(something new)

Moonlight Hayrides
at Primrose Farms

Where: 5N726 Crane Road, St. Charles; 630.513.4370; primrosefarmpark.com

When: 5:30 p.m., 6:30 p.m. and 7:30 p.m. Oct. 7–8, 14–15 and 21-22

Take a sunset hayride around the grounds of this working 100-acre farm for a look at apple trees, soybean fields and goldenrod in bloom, plus the chance to spy creatures on the farm and in the wild. Then hop off the wagon and roast s’mores over a bonfire and stay toasty with mulled cider and hot chocolate. Ride time slots fill up, so register in advance online or by phone with Pottawatomie Community Center 630.513.6200; admission is $8 for residents, $12 for non-residents and children under 1 are free.


(tried and true)


Where: Batavia Riverwalk and Peg Bond Center, 151 Island Ave., downtownbatavia/org

When: 10 a.m.–2 p.m.
Oct. 22

Plot a trick-or-treating route for your costumed kids to 70-plus participating businesses using an interactive online map (10 a.m.–noon) and then head to the Riverwalk for face-painting, temporary tattoos, a costume contest and other family-friendly games at this free fest. Listen to spooky stories and songs at the Batavia Public Library, or for a nominal fee ($1 in past years), participate in Boy Scout Troop #6’s Pumpkin Roll down Houston Street. Undead dancers from Batavia Academy of Dance return for a favorite BatFest tradition: Teaching the audience the zombie-esque moves of Michael Jackson’s “Thriller.”

(something new)


Where: North River Street between Wilson and Spring streets; downtownbatavia.com

When: 3–11 p.m. Oct. 7,
11 a.m.–10 p.m. Oct. 8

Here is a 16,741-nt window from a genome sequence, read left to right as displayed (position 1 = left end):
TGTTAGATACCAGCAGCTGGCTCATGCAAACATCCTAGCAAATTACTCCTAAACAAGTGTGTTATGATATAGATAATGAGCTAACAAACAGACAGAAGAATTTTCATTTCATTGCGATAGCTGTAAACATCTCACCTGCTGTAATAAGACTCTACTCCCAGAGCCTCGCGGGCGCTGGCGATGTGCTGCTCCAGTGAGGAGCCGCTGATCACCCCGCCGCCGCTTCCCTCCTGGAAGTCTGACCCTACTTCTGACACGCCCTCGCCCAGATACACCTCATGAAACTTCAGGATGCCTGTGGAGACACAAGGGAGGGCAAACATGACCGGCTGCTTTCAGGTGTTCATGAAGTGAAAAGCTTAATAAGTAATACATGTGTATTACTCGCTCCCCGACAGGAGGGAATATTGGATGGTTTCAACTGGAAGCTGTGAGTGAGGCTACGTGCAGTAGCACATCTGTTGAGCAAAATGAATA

The Fox Valley Chapter of the German American National Congress used to host an Oktoberfest in Batavia years ago. This fall, Batavia Mai Street puts its own spin on the tradition. There’ll be authentic German food, Sam Adams beers and a stein-hoisting competition for the grown-ups; for the little ones, expect a yodeling contest, the Little Miss and Mr. Oktoberfest competition and chicken dances appropriately led by a giant chicken. The finishing touch is a duck race with cute-as-can-be rubber ducks dressed in dirndls and lederhosen.


(tried & true)


Where: Downtown Plainfield (along Lockport and Des Plaines streets) and C.W. Avery Family YMCA (15120 Wallin Drive)

When: 11 a.m.–5 p.m.
Oct. 22

Plainfield’s longtime fall fest is full of treats for costumed kids. Start by trick-or-treating at downtown businesses (11 a.m.–1 p.m.) and then head to the YMCA for Trunk-or-Treat where volunteers from local organizations fill their car trunks with goodies and park in the lot, plus an indoor haunted house, hay rides and games (1–5 p.m.).


(tried & true)

Fall Family Festival

Where: Hinsdale Middle School, 100 S. Garfield St.

When: 11 a.m.–2 p.m.
Oct. 22

An inflatable haunted house, pumpkin decorating and carnival games await at this free annual fest, held outdoors on the school’s grounds or inside if the weather doesn’t cooperate. Pumpkins await the first 500 kids who arrive at this free fest and everyone receives a prize for participating in the costume contest, with additional prizes for first, second and third place. While you’re in the area, take the kids trick-or-treating at downtown Hinsdale businesses from noon–2 p.m.


(something new)

Fall Weekends at Keller’s Farmstand

Where: 2500 Johnson Road; 630.219.8194; kellersfarmstand.com

When: 9 a.m.–6 p.m. Saturdays and Sundays in October

Pick your own pumpkins and apples, wander the corn maze and take a tractor ride around the grounds of this local family farm. Fill up with homemade kettle corn, doughnuts and fudge (new this year) at the concessions stand. Admission to the farm is free; $9 buys access to the corn maze, tractor rides and play areas.